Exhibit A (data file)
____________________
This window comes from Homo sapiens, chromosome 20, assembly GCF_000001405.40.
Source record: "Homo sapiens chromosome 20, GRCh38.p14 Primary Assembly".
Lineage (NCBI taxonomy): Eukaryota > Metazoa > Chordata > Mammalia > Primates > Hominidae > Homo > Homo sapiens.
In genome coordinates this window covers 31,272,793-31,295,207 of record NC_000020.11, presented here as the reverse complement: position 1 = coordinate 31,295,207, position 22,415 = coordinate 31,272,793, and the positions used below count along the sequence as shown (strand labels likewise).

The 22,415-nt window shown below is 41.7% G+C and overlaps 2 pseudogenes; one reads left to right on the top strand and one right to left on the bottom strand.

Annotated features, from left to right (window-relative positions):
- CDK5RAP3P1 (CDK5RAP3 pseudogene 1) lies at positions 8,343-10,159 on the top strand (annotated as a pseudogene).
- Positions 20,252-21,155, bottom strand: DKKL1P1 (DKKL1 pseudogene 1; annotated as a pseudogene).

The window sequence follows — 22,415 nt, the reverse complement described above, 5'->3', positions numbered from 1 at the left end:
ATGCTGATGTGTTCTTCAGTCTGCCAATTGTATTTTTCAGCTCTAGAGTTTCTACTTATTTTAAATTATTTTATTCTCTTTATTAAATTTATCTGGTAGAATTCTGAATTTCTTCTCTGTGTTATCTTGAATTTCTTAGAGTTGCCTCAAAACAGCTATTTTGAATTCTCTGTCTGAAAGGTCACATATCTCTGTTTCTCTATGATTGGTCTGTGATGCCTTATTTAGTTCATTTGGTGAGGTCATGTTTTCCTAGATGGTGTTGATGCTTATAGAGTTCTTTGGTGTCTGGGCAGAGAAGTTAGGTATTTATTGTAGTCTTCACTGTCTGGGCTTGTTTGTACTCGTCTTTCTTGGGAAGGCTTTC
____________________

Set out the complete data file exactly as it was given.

This window comes from Homo sapiens, chromosome 20, assembly GCF_000001405.40.
Source record: "Homo sapiens chromosome 20, GRCh38.p14 Primary Assembly".
Lineage (NCBI taxonomy): Eukaryota > Metazoa > Chordata > Mammalia > Primates > Hominidae > Homo > Homo sapiens.
In genome coordinates this window covers 31,272,793-31,295,207 of record NC_000020.11, presented here as the reverse complement: position 1 = coordinate 31,295,207, position 22,415 = coordinate 31,272,793, and the positions used below count along the sequence as shown (strand labels likewise).

The 22,415-nt window shown below is 41.7% G+C and overlaps 2 pseudogenes; one reads left to right on the top strand and one right to left on the bottom strand.

Annotated features, from left to right (window-relative positions):
- CDK5RAP3P1 (CDK5RAP3 pseudogene 1) lies at positions 8,343-10,159 on the top strand (annotated as a pseudogene).
- Positions 20,252-21,155, bottom strand: DKKL1P1 (DKKL1 pseudogene 1; annotated as a pseudogene).

The window sequence follows — 22,415 nt, the reverse complement described above, 5'->3', positions numbered from 1 at the left end:
ATGCTGATGTGTTCTTCAGTCTGCCAATTGTATTTTTCAGCTCTAGAGTTTCTACTTATTTTAAATTATTTTATTCTCTTTATTAAATTTATCTGGTAGAATTCTGAATTTCTTCTCTGTGTTATCTTGAATTTCTTAGAGTTGCCTCAAAACAGCTATTTTGAATTCTCTGTCTGAAAGGTCACATATCTCTGTTTCTCTATGATTGGTCTGTGATGCCTTATTTAGTTCATTTGGTGAGGTCATGTTTTCCTAGATGGTGTTGATGCTTATAGAGTTCTTTGGTGTCTGGGCAGAGAAGTTAGGTATTTATTGTAGTCTTCACTGTCTGGGCTTGTTTGTACTCGTCTTTCTTGGGAAGGCTTTC